Francisco Javier Cabrerizo

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The h-index and some related bibliometric indices have received a lot of attention from the scientific community in the last few years due to some of their good properties (easiness of computation, balance between quantity of publications and their impact and so on). Many different indicators have been developed in order to extend and overcome the drawbacks(More)
The aim of this paper is to propose a procedure to estimate missing preference values when dealing with incomplete fuzzy linguistic preference relations assessed using a 2–tuple fuzzy linguistic approach. This procedure attempts to estimate the missing information in an individual incomplete fuzzy linguistic preference relation using only the preference(More)
To be able to measure the scientific output of researchers is an increasingly important task to support research assessment decisions. To do so, we can find several different measures and indices in the literature. Recently, the h-index, introduced by Hirsch in 2005, has got a lot of attention from the scientific community for its good properties to measure(More)
To solve group decision-making problems we have to take in account different aspects. On the one hand, depending on the problem, we can deal with different types of information. In this way, most group decision-making problems based on linguistic approaches use symmetrically and uniformly distributed linguistic term sets to express experts’ opinions.(More)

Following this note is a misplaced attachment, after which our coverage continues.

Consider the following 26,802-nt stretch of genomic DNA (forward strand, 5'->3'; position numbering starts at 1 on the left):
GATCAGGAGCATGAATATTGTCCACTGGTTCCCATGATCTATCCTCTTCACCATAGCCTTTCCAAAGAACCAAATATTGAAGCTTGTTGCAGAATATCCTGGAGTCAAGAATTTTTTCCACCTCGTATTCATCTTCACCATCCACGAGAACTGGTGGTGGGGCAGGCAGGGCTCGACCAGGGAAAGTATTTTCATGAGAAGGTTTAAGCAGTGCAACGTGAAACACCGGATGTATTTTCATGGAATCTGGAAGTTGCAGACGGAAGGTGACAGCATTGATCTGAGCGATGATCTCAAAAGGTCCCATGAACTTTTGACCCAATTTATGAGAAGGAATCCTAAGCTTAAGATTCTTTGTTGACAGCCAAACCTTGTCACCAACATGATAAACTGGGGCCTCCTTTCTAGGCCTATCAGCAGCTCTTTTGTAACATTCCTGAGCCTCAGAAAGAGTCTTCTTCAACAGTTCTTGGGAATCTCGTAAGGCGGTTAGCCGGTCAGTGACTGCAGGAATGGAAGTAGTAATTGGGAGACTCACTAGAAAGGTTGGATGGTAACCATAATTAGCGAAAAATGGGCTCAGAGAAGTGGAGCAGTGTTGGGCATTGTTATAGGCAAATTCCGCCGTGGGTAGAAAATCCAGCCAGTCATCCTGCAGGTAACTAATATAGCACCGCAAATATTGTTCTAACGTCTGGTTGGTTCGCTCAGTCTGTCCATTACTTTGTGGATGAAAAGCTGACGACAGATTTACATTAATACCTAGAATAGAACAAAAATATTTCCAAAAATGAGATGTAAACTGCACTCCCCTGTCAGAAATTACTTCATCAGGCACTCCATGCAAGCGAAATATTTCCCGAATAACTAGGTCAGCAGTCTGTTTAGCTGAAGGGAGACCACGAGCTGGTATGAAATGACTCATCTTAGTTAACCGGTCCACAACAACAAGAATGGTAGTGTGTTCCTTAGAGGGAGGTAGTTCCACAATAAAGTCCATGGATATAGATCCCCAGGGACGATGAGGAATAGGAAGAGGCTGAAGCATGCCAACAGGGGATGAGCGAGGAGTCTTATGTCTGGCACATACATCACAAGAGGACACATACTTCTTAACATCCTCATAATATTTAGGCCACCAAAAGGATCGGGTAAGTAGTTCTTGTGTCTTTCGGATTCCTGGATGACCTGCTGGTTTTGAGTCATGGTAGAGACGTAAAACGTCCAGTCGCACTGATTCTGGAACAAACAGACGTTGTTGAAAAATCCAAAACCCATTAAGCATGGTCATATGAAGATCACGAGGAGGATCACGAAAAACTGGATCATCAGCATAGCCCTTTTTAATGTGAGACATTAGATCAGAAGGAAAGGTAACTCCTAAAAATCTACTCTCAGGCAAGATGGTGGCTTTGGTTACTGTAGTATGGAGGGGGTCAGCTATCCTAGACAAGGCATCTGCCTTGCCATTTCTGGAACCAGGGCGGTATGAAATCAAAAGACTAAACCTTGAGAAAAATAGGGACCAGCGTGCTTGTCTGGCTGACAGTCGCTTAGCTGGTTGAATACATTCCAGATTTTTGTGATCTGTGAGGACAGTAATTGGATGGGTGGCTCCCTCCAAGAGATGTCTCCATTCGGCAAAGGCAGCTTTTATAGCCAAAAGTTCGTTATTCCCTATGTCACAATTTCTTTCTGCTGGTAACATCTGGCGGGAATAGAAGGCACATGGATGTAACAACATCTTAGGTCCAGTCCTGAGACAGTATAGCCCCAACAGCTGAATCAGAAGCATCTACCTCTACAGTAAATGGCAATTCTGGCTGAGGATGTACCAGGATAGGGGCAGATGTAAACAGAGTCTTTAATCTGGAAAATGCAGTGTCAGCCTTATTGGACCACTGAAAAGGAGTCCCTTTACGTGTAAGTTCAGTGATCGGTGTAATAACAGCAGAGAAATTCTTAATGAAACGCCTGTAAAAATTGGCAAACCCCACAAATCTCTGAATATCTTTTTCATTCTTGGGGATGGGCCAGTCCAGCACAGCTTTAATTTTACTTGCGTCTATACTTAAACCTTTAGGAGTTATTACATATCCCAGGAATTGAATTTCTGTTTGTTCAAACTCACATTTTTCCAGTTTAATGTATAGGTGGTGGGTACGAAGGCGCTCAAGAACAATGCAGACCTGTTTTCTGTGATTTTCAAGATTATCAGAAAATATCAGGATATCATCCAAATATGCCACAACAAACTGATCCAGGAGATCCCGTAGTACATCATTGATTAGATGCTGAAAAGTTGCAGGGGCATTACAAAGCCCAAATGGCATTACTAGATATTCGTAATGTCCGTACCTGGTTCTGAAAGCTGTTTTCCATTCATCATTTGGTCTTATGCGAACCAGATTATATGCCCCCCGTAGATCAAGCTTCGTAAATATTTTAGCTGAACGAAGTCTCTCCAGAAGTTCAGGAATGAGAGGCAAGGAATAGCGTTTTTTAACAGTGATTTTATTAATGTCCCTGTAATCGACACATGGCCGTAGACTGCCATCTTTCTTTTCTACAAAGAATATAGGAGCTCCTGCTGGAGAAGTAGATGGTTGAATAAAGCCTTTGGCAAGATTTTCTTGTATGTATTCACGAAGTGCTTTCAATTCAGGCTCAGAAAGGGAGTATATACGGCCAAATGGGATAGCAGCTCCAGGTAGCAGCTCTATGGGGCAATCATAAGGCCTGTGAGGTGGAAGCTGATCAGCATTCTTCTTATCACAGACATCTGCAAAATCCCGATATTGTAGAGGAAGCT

Two processes are necessary to solve group decision making problems: a consensus process and a selection process. The consensus process is necessary to obtain a final solution with a certain level of agreement between the experts, while the selection process is necessary to obtain such a final solution. Clearly, it is preferable that the set of experts(More)
Web 2.0 communities are a quite recent phenomenon which involve large numbers of users and where communication between members is carried out in real time. Despite of those good characteristics, there is still a necessity of developing tools to help users to reach decisions with a high level of consensus in those new virtual environments. In this(More)
Group decision making is a type of decision problem in which multiple experts acting collectively, analyze problems, evaluate alternatives, and select a solution from a collection of alternatives. As the natural language is the standard representation of those concepts that humans use for communication, it seems natural that they use words (linguistic(More)
In the resolution of group decision making problems the consensus process, that is, the process where experts discuss about the alternatives to narrow their differences, is usually held with all the experts gathered together in a place where they can speak and discuss about the alternatives in the problem. However, in situations where it is not possible to(More)
Most group decision making (GDM) problems based on linguistic approaches use symmetrically and uniformly distributed linguistic term sets to express experts’ opinions. However, there exist problems whose assessments need to be represented by means of unbalanced linguistic term sets, i.e. using term sets that are not uniformly and symmetrically distributed.(More)